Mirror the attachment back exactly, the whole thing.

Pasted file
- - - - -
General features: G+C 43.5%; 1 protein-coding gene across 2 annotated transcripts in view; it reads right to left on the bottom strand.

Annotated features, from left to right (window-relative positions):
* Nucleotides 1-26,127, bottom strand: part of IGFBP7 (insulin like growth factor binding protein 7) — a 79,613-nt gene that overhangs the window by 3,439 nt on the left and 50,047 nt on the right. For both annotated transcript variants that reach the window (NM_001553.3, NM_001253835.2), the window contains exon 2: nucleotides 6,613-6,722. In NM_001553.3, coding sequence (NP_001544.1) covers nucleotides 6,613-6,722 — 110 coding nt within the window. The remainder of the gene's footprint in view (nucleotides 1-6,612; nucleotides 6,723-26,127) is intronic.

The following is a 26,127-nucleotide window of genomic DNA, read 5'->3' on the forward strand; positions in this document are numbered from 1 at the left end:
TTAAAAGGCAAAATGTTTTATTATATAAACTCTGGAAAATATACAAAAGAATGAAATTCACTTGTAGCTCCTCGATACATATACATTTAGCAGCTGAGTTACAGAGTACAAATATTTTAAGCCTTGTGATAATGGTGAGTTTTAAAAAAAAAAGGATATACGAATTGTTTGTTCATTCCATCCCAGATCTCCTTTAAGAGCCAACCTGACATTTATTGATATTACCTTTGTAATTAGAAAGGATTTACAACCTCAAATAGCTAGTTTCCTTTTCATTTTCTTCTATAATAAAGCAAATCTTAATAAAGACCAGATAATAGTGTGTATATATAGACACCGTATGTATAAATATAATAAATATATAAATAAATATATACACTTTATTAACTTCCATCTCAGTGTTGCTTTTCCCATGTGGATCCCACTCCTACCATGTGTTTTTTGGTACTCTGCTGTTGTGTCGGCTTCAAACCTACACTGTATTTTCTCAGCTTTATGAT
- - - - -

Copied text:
General features: G+C 43.5%; 1 protein-coding gene across 2 annotated transcripts in view; it reads right to left on the bottom strand.

Annotated features, from left to right (window-relative positions):
* Nucleotides 1-26,127, bottom strand: part of IGFBP7 (insulin like growth factor binding protein 7) — a 79,613-nt gene that overhangs the window by 3,439 nt on the left and 50,047 nt on the right. For both annotated transcript variants that reach the window (NM_001553.3, NM_001253835.2), the window contains exon 2: nucleotides 6,613-6,722. In NM_001553.3, coding sequence (NP_001544.1) covers nucleotides 6,613-6,722 — 110 coding nt within the window. The remainder of the gene's footprint in view (nucleotides 1-6,612; nucleotides 6,723-26,127) is intronic.

The following is a 26,127-nucleotide window of genomic DNA, read 5'->3' on the forward strand; positions in this document are numbered from 1 at the left end:
TTAAAAGGCAAAATGTTTTATTATATAAACTCTGGAAAATATACAAAAGAATGAAATTCACTTGTAGCTCCTCGATACATATACATTTAGCAGCTGAGTTACAGAGTACAAATATTTTAAGCCTTGTGATAATGGTGAGTTTTAAAAAAAAAAGGATATACGAATTGTTTGTTCATTCCATCCCAGATCTCCTTTAAGAGCCAACCTGACATTTATTGATATTACCTTTGTAATTAGAAAGGATTTACAACCTCAAATAGCTAGTTTCCTTTTCATTTTCTTCTATAATAAAGCAAATCTTAATAAAGACCAGATAATAGTGTGTATATATAGACACCGTATGTATAAATATAATAAATATATAAATAAATATATACACTTTATTAACTTCCATCTCAGTGTTGCTTTTCCCATGTGGATCCCACTCCTACCATGTGTTTTTTGGTACTCTGCTGTTGTGTCGGCTTCAAACCTACACTGTATTTTCTCAGCTTTATGAT